The screening was followed by a made-for-Sidewalk panel moderated by AL.com’s Ben Flanagan and including broadcast journalist Ted Koppel and the director, Nicholas Meyer. Among the more urgent comments made during the panel were Meyer’s suggestion that, with the rise of terrorism, the nuclear threat is as bad as it’s ever been and Koppel’s assertion that cyber-attack is an even greater threat than nuclear to national and world security in our present time.
The eye-opening Opening Night screening was also entertaining and lived up to Creative Director Rachel Morgan’s promise to scare the audience. It was good to be back at the Alabama Theatre in an ongoing search for somewhat “normal” experiences in 2021.
I have a tendency to watch mostly documentaries at Sidewalk and 2021 was no exception. Ailey, directed by Jamila Wignot, provides an intimate portrait of the celebrated choreographer and stunning archival footage of performances by the Alvin Ailey American Dance Theatre. Ailey was screened at the Lyric Theatre and, in its introduction, the audience was reminded that we were the first audiences in the Lyric since March 2020. Dancer Germaul Barnes, in a moving and dramatic pre-screening tribute to Ailey, encouraged the audience to look around at the people around us. It was a reminder to be in the moment.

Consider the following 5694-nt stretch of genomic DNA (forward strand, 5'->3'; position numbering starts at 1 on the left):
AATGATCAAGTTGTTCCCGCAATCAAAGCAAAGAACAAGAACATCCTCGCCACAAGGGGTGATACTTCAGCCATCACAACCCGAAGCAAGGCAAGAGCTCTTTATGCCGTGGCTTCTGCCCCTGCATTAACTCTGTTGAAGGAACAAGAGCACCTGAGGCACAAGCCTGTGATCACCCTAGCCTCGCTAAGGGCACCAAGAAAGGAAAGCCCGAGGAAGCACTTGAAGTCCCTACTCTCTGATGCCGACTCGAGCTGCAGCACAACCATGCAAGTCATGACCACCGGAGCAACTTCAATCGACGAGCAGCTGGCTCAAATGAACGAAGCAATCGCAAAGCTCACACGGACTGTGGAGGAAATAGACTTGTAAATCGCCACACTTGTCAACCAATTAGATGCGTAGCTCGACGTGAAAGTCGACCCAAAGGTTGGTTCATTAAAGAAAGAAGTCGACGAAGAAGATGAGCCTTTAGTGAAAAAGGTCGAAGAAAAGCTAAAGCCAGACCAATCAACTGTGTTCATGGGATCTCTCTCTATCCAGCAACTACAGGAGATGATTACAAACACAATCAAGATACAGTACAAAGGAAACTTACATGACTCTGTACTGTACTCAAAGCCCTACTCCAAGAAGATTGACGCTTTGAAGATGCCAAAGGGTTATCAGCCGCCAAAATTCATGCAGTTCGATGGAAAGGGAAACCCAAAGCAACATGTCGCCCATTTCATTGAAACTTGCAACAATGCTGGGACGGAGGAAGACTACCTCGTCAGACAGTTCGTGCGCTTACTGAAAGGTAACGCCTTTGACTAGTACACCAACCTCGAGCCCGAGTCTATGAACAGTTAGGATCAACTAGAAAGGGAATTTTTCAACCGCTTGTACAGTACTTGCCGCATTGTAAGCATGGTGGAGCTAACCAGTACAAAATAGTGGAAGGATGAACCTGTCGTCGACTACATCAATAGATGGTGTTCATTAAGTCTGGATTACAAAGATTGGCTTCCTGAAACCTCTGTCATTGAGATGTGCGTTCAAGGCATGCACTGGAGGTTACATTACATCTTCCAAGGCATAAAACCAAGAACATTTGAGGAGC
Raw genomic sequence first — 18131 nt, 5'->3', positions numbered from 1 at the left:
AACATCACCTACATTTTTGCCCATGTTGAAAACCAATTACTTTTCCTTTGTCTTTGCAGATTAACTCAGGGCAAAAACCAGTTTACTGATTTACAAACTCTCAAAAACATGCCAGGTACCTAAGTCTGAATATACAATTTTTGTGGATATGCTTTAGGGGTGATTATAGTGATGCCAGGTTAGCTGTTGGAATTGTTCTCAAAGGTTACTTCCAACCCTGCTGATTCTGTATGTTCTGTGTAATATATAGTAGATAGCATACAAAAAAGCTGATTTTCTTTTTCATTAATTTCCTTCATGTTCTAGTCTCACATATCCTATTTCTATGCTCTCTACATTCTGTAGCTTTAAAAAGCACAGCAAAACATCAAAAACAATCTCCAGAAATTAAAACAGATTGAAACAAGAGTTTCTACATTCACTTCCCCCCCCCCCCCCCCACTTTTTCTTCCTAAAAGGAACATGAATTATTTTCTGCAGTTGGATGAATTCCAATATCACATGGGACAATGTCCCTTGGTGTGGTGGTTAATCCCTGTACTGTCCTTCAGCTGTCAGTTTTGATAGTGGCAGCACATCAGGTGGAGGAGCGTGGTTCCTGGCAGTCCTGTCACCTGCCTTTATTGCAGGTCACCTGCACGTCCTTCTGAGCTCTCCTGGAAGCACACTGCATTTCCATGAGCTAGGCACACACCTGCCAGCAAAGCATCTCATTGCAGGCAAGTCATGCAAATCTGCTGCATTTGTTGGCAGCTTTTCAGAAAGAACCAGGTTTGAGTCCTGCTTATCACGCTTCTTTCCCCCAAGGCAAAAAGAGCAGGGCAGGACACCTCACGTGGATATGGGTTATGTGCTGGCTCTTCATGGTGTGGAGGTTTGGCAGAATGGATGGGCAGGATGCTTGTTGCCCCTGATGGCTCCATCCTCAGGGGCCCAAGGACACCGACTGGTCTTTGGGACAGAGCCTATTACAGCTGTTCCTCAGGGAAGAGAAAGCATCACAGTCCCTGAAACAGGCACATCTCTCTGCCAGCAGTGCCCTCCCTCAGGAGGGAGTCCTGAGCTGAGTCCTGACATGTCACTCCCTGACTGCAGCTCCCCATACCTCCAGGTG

The Capote Tapes, directed by Ebs Burnough, revisits the life of the twentieth-century writer with new audio from George Plimpton’s interviews for his 1997 oral biography of Capote. The film focuses on the many scandals and broken friendships that attended Capote’s final legendary but unfinished novel, Answered Prayers.
The homegrown documentary, Socks on Fire, directed by Bo McGuire, chronicles a family drama. McGuire, whose writing and voiceovers in the film are impressive, directs a vivid and imaginative rendering of the squabble over his beloved grandmother’s estate – centered on homophobic Aunt Sharon, who changes the locks, and drag queen Uncle John, who assumes he will continue to live in his mother’s house.
Socks on Fire takes place in Alabama and earned the best documentary prize at the 2020 Tribeca Film Festival in New York. McGuire tells his family’s story with humor, love, and energy. The film itself is a creative log ride; in case that was not enough, McGuire’s animated introduction included live performances by three drag queens on the Alabama stage (well, two drag queens and a third act, “Saliva Godiva,” whose frenzied performance seems to defy any known label). One performer, Queen Brown Suga Spice, seemed to have a couple of praise dancers as back-up. As the ladies performed, runners passed the hat around the theatre to collect tips from the audience.
In his introduction, McGuire again made the point that seemed to be a theme for this 23rd edition of Sidewalk. He stressed the importance of the communal audience experience that is central to the filmmaker’s art. Being back together in actual theatres in downtown was a reminder of how much has been missed over the past year and a half.
In earlier years, I would try to see how many screenings I could squeeze in on Sidewalk weekend. Nowadays, I curate carefully and take time to savor the experience. Sidewalk 23 did not disappoint.